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“If everything seems under control, you’re just not going fast enough.”   – Mario Andretti

The deafening sound of roaring engines is muted by custom-poured ear molds allowing the engineer’s voice to come through, keeping you abreast of your competitors’ positions. Imagine losing a pound or two of sweat between the adrenaline rush of 165 mph speeds and 100 to 120° F temperatures while covered from head to toe in protective gear and strapped into a cockpit so confined, the steering wheel must be removed to get in it. 

From start to finish, you push the car to the limit as though racing in a video game, only you have real skin in this one — your skin. A feeling of barely having control as you clutch the wheel — no power steering here — and the fear of spinning out and hitting a wall around each bend is conquered only by the desire to shave off even a fraction of a second from your lap time. 

“If you’re afraid the whole time, you know you had a good lap. You have to mentally calm yourself and remain in control,” Peachtree Corners teen Dane Scott said.

A little boy who once fancied go-karting on family vacations, Scott watched NASCAR with his grandpa and rode in a vintage car at the Indy 500. He was never able to shake his urge for life in the fast lane. Today, the 18-year-old is a Formula 4 (F4) racer pushing the pedal to the metal in pursuit of his dream – competing in the highest class of open-wheel, single-seater racing in the United States. 

Ladies and gentlemen, start your engines

Having raced for the first time this past February, Scott is a novice, but he’s determined to blaze a trail to the pinnacle of American motorsport.

“There’s a ladder: F4, USF 2000, USF Pro 2000, INDY NXT, then INDYCAR,” Scott said. Scott said he would speedily entertain offers to compete in Europe’s highly competitive Formula 3. 

The F4 category was created by the Fédération Internationale de l’Automobile (FIA) — the international sanctioning and administrative body for motorsport. As such, a universal set of stringent rules and specifications apply to the countries who host championships. It’s not exactly an easy sport to break into.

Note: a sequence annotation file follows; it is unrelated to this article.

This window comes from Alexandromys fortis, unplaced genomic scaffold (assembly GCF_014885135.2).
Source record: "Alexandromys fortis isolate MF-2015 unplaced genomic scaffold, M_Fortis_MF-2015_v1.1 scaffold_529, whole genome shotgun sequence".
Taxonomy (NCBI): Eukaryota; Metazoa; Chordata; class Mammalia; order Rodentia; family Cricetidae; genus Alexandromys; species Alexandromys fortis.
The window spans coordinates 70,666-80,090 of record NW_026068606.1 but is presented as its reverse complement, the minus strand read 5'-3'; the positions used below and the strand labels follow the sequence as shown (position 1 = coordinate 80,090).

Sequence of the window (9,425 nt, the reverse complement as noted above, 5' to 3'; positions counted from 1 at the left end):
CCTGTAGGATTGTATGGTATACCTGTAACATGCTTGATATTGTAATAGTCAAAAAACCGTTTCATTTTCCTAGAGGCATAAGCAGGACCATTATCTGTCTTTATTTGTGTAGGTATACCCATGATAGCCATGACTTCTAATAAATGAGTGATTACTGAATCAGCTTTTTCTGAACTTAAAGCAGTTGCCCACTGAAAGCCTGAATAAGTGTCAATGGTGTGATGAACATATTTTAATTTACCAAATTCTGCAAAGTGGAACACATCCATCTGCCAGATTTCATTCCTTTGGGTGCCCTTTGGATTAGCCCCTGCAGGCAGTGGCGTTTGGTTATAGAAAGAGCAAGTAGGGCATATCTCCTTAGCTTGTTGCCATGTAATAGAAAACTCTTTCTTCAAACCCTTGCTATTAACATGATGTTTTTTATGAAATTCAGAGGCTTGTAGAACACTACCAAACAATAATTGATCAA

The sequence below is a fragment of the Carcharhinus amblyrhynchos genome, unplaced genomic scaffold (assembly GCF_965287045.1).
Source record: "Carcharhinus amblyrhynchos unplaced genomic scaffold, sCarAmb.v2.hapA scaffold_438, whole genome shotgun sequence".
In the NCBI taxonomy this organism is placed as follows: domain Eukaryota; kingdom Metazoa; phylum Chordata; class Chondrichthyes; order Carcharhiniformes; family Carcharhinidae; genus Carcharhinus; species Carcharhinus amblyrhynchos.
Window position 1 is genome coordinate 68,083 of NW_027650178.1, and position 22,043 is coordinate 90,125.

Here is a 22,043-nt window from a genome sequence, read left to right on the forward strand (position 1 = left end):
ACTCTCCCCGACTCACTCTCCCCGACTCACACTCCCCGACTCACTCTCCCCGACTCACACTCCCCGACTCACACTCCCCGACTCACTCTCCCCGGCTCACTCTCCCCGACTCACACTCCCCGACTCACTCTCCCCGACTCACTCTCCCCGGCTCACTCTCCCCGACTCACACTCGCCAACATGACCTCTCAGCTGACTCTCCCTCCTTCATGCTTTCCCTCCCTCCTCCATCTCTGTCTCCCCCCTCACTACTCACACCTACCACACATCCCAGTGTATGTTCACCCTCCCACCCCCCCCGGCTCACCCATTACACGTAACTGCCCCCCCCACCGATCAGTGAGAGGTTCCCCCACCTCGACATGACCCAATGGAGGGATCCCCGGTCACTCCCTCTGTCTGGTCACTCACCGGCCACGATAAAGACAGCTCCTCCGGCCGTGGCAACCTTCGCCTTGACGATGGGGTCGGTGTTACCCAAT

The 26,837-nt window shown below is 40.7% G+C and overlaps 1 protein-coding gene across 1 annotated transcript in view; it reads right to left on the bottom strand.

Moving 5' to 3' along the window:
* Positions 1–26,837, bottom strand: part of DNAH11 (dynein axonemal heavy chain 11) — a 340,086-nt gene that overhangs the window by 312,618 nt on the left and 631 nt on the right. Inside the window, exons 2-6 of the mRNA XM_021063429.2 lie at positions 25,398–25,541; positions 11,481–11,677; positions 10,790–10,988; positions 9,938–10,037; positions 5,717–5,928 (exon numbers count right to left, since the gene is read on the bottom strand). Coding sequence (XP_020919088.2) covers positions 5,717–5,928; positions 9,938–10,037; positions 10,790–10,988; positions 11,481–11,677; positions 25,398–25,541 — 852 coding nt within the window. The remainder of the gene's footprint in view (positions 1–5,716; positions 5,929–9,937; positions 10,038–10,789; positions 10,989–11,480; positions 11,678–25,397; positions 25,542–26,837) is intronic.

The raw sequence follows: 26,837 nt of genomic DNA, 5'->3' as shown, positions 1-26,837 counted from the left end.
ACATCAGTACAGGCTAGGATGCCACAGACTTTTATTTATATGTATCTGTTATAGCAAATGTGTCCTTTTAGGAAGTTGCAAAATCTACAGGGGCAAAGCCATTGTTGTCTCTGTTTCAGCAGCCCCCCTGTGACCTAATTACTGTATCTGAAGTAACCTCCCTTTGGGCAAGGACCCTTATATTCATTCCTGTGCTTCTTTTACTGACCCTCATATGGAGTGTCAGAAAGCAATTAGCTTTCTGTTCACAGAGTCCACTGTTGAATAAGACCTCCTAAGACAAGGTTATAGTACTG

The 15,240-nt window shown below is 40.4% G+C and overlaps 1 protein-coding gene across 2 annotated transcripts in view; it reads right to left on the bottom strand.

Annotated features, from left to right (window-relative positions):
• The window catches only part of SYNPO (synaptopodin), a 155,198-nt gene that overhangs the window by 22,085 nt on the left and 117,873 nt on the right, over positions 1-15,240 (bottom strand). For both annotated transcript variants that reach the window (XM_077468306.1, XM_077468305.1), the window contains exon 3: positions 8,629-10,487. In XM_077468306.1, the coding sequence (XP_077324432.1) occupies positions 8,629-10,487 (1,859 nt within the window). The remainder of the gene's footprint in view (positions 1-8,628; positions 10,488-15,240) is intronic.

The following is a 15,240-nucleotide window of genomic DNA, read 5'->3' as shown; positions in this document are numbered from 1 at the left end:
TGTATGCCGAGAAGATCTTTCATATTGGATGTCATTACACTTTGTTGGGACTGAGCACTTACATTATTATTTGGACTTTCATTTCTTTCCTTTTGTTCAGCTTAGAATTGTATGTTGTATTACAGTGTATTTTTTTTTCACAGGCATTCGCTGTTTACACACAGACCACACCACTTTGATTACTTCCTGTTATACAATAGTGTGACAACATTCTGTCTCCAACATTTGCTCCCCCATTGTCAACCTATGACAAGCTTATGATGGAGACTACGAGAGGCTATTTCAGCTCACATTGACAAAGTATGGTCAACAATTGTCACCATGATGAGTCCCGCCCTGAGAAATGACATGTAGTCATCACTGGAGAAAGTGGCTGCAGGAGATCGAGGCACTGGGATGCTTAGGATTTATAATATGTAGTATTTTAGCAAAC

“It’s hard to find the right connections,” Scott shared. He got his lucky start after meeting F4 racer Joe Ostholthoff through an acquaintance. Ostholthoff got Scott started on a simulator and became his trainer in 2022.

“He helped me learn a lot about racing and find a team. We had meetings about what I was getting into,” Scott said. With three years of F4 experience, a father who was a Porsche Club President and driving instructor and raced in the Sports Car Club of America, Ostholthoff has proven to be a terrific mentor for Scott. 

Jay Howard Driver Development Team

It’s advantageous for drivers to belong to a team. They provide more affordable and easier access to everything required. “Cars, mechanics, a pit crew, transportation, food, storage facilities, changing rooms — they bring all that to the track,” Scott said.

Among the conveniences provided by a team like Jay Howard Driver Development are having access to multiple mechanics and Howard’s valuable IndyCar experience. “He gives great insight into how to get your car positioned and how to do everything right,” Scott shared. 

There are currently eight drivers on Howard’s team, seven of them racing in the 2023 F4 US Championship. The first race took place at NOLA Motor Park in New Orleans.

“That was fun. I had a couple of great races. We have 18 races over the year at six different locations — three per location,” Scott said. 

Total points determine a driver’s ranking in the championship. The competition is fierce. Prizes include money, trophies and endorsements. Drivers contribute to their team’s points. Team prizes are typically something like 10 sets of new tires.